Blow Molded Plastics
Blow molded plastics are those hollow plastic products that have been created through the process of plastic blow molding.
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The History of Plastic Blow Molding
The idea of plastic blow molding originally came from glassblowing, a similar process of earlier origin, and the first blow molding machine was produced around 1938. It was with such a product that, in 1939, plastic bottles were first mass-produced in the United States. However, due to limited resources in the 1940’s, blow molding did not truly become popular until later. Today, blow molded plastics are made from thermoplastics like acetal, polyamide, polystyrene, polyvinyl chloride (PVC), low density polycarbonate (LDPE), high density polycarbonate (HDPE) and polypropylene. Typically, they are characterized by thin walls and durable structures. Blow molded plastic products are quite diverse, including items such as drums, cases, containers, beverage bottles, toys and sports equipment.
Process of Extrusion Blow Molding
To create products such as these, manufacturers use three main processes associated with plastic blow molding: extrusion blow molding, injection blow molding and injection stretch blow molding. In extrusion blow molding (EBM), before the process begins, manufacturers take raw plastic resin, melt it down and form it into a hollow cylinder known as a parison. To kick things off, the parison is clamped into a mold, where a blow pin forces compressed air into it and it expands until it fills out the mold cavity, taking on its shape. Once it reaches its intended shape and size, the plastic is allowed to cool, typically with the aid of conduction, and harden. The last step is to remove it from the mold, which may or may not be done with the help of ejector pins. Extrusion blow molding produces the vast majority of blow molded plastics.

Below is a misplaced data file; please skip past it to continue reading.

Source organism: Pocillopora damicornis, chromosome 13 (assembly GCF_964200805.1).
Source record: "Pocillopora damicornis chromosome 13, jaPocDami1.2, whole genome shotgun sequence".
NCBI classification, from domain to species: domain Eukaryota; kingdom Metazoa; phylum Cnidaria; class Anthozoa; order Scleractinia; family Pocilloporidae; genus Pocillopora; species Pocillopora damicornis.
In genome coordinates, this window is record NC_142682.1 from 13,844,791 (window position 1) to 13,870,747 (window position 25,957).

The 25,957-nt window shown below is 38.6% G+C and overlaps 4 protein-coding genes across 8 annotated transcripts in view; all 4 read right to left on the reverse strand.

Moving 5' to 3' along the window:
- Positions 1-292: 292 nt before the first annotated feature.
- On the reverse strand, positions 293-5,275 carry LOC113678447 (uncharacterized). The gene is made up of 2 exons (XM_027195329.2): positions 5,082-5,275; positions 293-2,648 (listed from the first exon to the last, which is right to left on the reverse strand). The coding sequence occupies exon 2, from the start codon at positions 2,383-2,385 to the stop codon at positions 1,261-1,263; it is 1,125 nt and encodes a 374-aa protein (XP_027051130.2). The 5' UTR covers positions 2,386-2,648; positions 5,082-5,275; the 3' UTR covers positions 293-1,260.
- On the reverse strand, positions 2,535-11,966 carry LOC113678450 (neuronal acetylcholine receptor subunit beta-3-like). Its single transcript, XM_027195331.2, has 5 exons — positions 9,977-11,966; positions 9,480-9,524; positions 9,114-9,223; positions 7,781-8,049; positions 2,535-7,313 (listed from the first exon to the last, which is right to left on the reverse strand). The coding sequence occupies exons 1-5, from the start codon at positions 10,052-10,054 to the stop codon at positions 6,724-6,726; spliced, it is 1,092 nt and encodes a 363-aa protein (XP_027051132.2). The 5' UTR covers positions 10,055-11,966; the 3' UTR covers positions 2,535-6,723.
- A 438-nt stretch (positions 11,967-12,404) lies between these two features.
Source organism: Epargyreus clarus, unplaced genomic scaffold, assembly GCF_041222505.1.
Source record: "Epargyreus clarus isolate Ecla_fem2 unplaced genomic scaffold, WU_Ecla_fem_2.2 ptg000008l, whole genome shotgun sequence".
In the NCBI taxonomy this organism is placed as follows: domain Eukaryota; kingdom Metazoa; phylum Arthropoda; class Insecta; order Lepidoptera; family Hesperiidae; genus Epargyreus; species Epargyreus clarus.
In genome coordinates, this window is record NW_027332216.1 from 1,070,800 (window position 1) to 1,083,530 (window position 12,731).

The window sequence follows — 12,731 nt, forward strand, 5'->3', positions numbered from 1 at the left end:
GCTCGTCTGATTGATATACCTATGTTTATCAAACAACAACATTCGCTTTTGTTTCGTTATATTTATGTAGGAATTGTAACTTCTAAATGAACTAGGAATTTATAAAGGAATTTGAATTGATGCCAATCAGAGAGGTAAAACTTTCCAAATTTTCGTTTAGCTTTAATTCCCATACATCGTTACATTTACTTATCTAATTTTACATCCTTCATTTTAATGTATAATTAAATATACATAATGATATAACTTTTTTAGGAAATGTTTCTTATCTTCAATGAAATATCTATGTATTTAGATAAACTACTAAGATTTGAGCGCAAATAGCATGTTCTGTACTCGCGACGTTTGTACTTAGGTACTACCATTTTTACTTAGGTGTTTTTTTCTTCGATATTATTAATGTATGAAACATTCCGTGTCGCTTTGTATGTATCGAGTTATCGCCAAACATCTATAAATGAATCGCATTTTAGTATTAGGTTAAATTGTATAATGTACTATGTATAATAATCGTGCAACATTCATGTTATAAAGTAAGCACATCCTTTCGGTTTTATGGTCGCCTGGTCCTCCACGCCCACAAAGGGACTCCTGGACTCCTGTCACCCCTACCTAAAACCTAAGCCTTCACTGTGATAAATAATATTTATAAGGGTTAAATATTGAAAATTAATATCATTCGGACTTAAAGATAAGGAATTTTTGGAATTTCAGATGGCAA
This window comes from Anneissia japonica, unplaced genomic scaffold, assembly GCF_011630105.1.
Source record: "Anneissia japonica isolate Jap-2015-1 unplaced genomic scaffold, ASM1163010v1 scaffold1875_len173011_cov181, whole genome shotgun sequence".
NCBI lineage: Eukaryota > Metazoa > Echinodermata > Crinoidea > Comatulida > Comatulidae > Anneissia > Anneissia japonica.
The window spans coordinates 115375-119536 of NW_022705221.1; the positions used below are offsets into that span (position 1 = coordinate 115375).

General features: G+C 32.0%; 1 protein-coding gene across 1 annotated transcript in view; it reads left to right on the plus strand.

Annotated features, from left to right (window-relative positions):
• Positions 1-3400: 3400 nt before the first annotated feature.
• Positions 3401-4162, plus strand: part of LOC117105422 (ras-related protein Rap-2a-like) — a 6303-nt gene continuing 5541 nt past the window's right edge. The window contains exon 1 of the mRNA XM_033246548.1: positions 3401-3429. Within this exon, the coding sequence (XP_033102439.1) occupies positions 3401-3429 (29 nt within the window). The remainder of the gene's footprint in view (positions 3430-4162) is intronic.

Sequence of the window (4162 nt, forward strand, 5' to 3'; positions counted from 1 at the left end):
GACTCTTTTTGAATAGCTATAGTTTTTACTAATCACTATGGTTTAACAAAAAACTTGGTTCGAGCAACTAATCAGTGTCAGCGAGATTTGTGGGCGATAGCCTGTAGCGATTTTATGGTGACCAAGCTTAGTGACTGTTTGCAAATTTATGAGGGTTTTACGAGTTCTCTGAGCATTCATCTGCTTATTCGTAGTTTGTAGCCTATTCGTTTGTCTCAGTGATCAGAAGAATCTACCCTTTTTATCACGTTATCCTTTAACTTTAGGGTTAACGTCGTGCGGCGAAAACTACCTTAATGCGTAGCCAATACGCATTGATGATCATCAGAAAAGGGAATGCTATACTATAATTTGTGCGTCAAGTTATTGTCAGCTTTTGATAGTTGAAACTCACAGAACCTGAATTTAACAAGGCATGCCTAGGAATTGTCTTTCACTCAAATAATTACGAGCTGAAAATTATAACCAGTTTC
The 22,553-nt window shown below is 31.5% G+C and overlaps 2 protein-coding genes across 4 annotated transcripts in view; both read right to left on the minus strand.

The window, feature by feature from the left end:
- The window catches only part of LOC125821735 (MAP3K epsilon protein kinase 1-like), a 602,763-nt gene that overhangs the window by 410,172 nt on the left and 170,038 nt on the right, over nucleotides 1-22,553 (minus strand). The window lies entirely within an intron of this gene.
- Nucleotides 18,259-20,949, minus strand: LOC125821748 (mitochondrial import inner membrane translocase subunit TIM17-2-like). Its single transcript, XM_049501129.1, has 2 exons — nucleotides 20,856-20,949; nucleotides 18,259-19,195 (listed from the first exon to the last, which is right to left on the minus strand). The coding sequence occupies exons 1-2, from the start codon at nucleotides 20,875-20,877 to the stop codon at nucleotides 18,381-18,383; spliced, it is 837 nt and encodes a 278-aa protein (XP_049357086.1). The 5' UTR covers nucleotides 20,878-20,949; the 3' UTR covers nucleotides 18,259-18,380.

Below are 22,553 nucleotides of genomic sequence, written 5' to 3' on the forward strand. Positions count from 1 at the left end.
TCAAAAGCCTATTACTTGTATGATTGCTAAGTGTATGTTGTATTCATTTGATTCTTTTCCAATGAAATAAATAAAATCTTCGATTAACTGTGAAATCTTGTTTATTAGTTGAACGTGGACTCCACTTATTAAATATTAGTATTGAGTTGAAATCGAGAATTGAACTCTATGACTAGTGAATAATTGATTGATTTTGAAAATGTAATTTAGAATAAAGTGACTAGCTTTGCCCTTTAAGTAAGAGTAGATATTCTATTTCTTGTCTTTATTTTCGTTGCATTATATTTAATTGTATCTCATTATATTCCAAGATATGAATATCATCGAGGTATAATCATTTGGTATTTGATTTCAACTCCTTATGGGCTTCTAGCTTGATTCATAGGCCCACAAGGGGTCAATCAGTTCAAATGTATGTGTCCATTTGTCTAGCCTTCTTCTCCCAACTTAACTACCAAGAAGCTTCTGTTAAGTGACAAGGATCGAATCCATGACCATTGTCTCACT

Injection Blow Molding Process
Next, injection blow molding (IBM) is performed in three main segments: injection, blowing and ejection. First, a molten polymer is fed into a hot runner manifold and injected via nozzles into a heated cavity and onto a core pin. The polymer surrounding the pin takes on the shape of the cavity, forming an exterior, while the core pin ensures that it remains hollow. Second, this pin rotates its way to a blow molding station, where the mold is clamped around a core rod, inflated inside a preform and cooled. Lastly, once hardened, the finished product is moved into the ejection position and stripped off the core rod. Note that injection blow molding is the least commonly utilized plastic blow molding process and is only used to create small capacity bottles and jars. Its infrequent usage is due to the fact that it is difficult to control the base center during the blowing process. Also, using this method, handles cannot be added and barrier strength cannot be increased.
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Injection Stretch Blow Molding Process
The final blow molding process, injection stretch blow molding, works quite similarly to injection blow molding. The main way in which it differs from the former is its use of bottle-shaped preforms. Note that injection stretch blow molding can be carried out using one of two methods: single-stage or two-stage. In the first method, both the preform and the bottle are blown in the same machine. In the second method, the preforms are created first, using the injection molding process, then they are later reheated and stretched into their intended shape and size. The latter step is done using pressurized air and core rods, which help the preforms stretch properly. Stretch blow molding is known for producing very high volumes of oval, rectangular or cylindrical bottles. Also, generally speaking, this process impedes bottle design very little. However, it does create somewhat high costs and it requires a larger amount of floor space than most.
Air Flow and Blow Molding
When performed properly, plastic blow molding processes yield plastic products with fairly long lifespans. The key to well-made blow molded plastics is air flow: in order to create strong, uniform walls, manufacturers must take care to apply pressurized air in a controlled and constant stream. This ensures even expansion. The inconsistent application of air would lead to varying wall thicknesses, which would likely result in products with diminished durability and strength. Per the request of their customers, manufacturers can affordably create products of different shapes, sizes and capabilities. They can even inject colors into the plastic before it is formed, without compromising their fast turnaround times. Plastic manufacturers are eager to collaborate; reach out to them today to find out more.